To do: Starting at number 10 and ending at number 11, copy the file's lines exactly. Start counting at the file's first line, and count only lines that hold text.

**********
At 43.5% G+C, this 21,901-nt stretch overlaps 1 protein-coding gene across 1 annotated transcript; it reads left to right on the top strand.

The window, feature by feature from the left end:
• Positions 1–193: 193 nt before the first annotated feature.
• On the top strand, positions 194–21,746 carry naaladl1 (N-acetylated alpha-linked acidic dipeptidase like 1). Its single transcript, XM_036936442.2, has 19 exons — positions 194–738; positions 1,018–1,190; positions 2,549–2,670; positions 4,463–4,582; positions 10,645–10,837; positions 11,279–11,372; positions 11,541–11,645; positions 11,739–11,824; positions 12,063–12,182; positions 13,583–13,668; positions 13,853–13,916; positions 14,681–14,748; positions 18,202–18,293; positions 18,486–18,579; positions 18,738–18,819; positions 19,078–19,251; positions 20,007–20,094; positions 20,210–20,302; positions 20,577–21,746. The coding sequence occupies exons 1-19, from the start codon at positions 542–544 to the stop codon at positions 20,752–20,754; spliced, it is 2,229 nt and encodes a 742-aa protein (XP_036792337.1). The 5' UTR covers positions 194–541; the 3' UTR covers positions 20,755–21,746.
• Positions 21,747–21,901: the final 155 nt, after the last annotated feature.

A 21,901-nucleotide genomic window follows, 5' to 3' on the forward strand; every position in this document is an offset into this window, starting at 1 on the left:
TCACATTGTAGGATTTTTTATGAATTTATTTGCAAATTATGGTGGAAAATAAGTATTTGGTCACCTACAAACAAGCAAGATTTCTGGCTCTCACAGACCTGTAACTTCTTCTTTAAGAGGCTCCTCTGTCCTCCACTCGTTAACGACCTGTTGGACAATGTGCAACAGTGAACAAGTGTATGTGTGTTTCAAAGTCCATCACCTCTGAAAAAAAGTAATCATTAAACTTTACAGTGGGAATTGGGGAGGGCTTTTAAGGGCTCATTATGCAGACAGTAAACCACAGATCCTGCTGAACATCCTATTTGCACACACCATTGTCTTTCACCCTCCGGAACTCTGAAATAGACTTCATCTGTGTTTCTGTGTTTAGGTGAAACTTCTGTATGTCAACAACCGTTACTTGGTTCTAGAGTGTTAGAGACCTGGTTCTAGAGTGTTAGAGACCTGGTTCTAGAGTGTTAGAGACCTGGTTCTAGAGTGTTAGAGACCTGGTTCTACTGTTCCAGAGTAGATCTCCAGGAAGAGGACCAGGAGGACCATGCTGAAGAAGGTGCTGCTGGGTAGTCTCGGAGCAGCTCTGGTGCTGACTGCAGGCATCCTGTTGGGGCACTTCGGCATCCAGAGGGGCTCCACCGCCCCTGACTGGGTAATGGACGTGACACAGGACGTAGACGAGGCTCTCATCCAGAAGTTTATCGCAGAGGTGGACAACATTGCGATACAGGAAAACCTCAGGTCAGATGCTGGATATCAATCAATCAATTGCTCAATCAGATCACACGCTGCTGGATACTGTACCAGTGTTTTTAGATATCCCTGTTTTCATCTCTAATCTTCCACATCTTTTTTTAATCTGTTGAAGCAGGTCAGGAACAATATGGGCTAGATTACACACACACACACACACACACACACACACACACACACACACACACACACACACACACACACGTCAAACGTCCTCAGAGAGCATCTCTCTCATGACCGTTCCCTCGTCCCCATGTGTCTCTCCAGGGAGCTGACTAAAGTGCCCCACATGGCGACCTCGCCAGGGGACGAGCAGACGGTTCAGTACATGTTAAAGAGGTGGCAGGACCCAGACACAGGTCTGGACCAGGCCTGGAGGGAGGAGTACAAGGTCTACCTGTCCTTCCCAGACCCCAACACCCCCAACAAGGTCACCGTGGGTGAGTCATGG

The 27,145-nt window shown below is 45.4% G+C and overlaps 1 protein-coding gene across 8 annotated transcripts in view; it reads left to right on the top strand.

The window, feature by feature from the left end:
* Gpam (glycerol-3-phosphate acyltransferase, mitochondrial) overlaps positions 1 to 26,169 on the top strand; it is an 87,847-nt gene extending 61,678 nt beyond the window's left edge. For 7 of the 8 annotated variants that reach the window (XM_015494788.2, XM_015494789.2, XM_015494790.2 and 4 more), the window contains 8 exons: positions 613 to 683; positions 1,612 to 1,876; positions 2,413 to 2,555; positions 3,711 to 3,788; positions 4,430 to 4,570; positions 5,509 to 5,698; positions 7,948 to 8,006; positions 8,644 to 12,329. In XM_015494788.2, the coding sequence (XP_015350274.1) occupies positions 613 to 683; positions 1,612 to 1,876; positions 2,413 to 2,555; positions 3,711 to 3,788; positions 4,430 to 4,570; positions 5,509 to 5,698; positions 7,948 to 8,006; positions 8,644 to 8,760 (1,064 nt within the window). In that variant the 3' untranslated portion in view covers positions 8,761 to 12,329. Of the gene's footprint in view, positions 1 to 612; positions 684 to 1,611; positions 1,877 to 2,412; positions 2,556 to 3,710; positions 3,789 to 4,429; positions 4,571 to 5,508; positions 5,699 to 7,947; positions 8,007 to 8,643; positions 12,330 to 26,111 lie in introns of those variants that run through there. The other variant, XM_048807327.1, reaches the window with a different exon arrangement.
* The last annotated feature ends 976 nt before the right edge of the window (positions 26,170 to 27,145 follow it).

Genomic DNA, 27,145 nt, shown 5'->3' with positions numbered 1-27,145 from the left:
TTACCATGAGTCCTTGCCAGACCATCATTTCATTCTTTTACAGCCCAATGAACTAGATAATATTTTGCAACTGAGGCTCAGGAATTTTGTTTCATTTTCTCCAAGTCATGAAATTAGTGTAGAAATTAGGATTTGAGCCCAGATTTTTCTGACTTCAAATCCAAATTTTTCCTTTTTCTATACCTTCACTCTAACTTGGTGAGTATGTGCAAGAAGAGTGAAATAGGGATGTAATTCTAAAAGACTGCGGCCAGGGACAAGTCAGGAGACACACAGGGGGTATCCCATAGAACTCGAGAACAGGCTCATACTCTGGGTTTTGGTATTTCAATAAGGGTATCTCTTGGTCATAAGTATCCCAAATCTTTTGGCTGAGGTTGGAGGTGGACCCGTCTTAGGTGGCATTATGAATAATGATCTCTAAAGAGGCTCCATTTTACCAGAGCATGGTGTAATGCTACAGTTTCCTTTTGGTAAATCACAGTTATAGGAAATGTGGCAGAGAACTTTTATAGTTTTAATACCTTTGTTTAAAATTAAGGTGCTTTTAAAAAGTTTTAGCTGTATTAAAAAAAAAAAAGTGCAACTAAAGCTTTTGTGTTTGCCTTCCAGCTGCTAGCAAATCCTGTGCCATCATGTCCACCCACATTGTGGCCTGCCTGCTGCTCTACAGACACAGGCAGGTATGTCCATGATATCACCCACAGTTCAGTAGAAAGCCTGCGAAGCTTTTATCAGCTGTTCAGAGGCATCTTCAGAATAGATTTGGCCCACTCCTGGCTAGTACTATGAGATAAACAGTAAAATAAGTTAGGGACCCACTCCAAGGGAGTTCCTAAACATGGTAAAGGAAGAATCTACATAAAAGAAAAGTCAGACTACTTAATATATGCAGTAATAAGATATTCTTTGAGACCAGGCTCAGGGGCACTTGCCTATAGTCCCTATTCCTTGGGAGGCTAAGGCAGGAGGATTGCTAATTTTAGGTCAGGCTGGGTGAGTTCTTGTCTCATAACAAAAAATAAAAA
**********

* Gpam (glycerol-3-phosphate acyltransferase, mitochondrial) overlaps positions 1 to 26,169 on the top strand; it is an 87,847-nt gene extending 61,678 nt beyond the window's left edge. For 7 of the 8 annotated variants that reach the window (XM_015494788.2, XM_015494789.2, XM_015494790.2 and 4 more), the window contains 8 exons: positions 613 to 683; positions 1,612 to 1,876; positions 2,413 to 2,555; positions 3,711 to 3,788; positions 4,430 to 4,570; positions 5,509 to 5,698; positions 7,948 to 8,006; positions 8,644 to 12,329. In XM_015494788.2, the coding sequence (XP_015350274.1) occupies positions 613 to 683; positions 1,612 to 1,876; positions 2,413 to 2,555; positions 3,711 to 3,788; positions 4,430 to 4,570; positions 5,509 to 5,698; positions 7,948 to 8,006; positions 8,644 to 8,760 (1,064 nt within the window). In that variant the 3' untranslated portion in view covers positions 8,761 to 12,329. Of the gene's footprint in view, positions 1 to 612; positions 684 to 1,611; positions 1,877 to 2,412; positions 2,556 to 3,710; positions 3,789 to 4,429; positions 4,571 to 5,508; positions 5,699 to 7,947; positions 8,007 to 8,643; positions 12,330 to 26,111 lie in introns of those variants that run through there. The other variant, XM_048807327.1, reaches the window with a different exon arrangement.
* The last annotated feature ends 976 nt before the right edge of the window (positions 26,170 to 27,145 follow it).